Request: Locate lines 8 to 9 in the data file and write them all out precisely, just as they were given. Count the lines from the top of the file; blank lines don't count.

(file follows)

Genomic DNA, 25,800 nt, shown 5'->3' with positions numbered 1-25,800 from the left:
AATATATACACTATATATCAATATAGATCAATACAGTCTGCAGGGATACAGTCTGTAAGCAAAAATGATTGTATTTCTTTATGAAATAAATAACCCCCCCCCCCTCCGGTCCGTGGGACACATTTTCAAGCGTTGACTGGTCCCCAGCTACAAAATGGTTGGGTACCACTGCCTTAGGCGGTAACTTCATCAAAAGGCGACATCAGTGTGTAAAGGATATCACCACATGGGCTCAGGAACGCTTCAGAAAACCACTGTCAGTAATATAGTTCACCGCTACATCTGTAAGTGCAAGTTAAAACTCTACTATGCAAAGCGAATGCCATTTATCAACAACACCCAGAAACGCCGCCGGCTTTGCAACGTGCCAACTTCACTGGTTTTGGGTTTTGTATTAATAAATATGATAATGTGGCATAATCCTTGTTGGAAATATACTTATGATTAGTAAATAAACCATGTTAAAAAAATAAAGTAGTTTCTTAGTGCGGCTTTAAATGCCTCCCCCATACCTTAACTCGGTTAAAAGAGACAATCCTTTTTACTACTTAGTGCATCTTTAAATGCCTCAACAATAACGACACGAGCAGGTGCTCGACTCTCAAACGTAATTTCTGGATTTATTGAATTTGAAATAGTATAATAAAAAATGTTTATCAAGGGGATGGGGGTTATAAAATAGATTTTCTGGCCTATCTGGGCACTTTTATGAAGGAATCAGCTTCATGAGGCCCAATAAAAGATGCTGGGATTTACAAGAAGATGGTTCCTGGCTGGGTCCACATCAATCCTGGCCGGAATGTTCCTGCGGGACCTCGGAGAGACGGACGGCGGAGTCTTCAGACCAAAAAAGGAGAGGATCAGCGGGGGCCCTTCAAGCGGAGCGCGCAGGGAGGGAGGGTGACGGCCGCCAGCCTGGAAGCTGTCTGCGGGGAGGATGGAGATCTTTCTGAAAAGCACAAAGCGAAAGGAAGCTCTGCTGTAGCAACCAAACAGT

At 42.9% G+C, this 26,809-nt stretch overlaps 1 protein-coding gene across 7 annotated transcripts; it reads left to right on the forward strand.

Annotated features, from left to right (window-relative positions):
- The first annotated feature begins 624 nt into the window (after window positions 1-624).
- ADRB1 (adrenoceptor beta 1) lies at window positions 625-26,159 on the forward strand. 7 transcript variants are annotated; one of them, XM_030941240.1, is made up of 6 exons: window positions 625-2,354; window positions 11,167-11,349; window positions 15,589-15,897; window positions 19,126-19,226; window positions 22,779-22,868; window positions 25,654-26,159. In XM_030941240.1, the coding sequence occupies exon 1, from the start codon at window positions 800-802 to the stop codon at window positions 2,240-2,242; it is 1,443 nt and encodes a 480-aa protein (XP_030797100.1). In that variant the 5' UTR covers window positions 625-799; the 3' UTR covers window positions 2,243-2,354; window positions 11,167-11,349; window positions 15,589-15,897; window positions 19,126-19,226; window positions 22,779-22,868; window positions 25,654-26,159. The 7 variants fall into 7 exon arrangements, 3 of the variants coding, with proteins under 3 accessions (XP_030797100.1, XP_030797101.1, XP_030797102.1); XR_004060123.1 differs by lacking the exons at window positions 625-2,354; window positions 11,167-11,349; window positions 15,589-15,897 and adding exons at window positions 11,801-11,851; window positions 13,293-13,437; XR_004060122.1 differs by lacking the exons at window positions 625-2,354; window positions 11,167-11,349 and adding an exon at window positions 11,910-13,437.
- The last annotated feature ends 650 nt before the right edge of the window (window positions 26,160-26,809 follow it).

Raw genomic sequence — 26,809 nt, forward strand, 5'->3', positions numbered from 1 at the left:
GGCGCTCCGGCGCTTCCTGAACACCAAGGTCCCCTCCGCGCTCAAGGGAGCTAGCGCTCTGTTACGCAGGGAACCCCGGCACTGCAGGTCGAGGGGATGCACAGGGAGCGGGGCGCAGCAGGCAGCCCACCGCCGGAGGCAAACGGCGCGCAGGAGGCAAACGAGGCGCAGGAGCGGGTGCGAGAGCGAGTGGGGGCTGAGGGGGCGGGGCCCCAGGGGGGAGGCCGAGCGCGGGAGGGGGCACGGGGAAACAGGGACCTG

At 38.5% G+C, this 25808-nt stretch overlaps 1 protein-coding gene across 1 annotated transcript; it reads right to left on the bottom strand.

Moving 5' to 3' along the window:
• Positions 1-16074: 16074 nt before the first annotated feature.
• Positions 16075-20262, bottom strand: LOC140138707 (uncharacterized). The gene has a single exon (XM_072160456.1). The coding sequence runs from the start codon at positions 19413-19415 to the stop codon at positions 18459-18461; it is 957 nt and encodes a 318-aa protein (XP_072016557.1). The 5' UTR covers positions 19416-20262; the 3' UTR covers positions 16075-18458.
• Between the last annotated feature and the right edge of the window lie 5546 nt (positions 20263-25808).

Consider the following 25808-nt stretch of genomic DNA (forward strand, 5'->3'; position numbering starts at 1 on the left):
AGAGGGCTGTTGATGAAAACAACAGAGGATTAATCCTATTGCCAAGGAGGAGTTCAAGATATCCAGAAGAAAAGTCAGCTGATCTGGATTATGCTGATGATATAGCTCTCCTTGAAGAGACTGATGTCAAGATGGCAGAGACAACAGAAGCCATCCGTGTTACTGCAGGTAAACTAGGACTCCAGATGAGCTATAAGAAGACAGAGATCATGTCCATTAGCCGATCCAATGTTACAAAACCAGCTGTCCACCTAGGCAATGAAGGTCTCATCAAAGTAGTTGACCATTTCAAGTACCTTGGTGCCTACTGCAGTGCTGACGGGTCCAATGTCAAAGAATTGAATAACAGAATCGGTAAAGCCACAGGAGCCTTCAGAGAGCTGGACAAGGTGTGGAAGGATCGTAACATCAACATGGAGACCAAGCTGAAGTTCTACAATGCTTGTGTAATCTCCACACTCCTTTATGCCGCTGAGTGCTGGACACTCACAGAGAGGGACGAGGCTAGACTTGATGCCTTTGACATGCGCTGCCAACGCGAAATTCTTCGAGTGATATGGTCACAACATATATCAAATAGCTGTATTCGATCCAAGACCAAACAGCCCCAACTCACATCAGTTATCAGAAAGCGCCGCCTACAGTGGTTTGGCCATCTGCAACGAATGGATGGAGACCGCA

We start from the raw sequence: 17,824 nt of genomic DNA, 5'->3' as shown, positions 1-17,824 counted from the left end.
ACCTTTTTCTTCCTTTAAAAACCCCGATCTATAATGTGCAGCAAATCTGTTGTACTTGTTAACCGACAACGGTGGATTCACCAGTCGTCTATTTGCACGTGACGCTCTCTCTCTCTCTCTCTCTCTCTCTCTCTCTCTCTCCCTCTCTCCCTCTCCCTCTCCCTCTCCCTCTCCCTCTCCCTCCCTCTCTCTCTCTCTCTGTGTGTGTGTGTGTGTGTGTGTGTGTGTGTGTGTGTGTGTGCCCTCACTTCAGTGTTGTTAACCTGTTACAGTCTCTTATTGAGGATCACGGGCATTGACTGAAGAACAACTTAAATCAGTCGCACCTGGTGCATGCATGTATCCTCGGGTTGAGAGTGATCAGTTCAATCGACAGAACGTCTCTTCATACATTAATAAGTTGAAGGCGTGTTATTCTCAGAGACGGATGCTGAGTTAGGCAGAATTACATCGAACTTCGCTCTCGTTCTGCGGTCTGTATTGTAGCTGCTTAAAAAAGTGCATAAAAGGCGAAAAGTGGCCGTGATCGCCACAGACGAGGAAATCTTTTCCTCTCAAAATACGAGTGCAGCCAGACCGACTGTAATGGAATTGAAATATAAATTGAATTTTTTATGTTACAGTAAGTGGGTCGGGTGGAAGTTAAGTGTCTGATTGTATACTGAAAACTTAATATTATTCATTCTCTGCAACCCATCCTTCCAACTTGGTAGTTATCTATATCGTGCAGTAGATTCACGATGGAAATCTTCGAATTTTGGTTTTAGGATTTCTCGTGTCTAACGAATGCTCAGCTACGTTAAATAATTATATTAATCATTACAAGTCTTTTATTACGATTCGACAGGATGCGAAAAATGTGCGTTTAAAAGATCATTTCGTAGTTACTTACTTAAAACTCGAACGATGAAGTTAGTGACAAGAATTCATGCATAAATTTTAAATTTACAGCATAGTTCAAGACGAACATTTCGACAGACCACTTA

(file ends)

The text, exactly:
Raw genomic sequence — 26,809 nt, forward strand, 5'->3', positions numbered from 1 at the left:
GGCGCTCCGGCGCTTCCTGAACACCAAGGTCCCCTCCGCGCTCAAGGGAGCTAGCGCTCTGTTACGCAGGGAACCCCGGCACTGCAGGTCGAGGGGATGCACAGGGAGCGGGGCGCAGCAGGCAGCCCACCGCCGGAGGCAAACGGCGCGCAGGAGGCAAACGAGGCGCAGGAGCGGGTGCGAGAGCGAGTGGGGGCTGAGGGGGCGGGGCCCCAGGGGGGAGGCCGAGCGCGGGAGGGGGCACGGGGAAACAGGGACCTG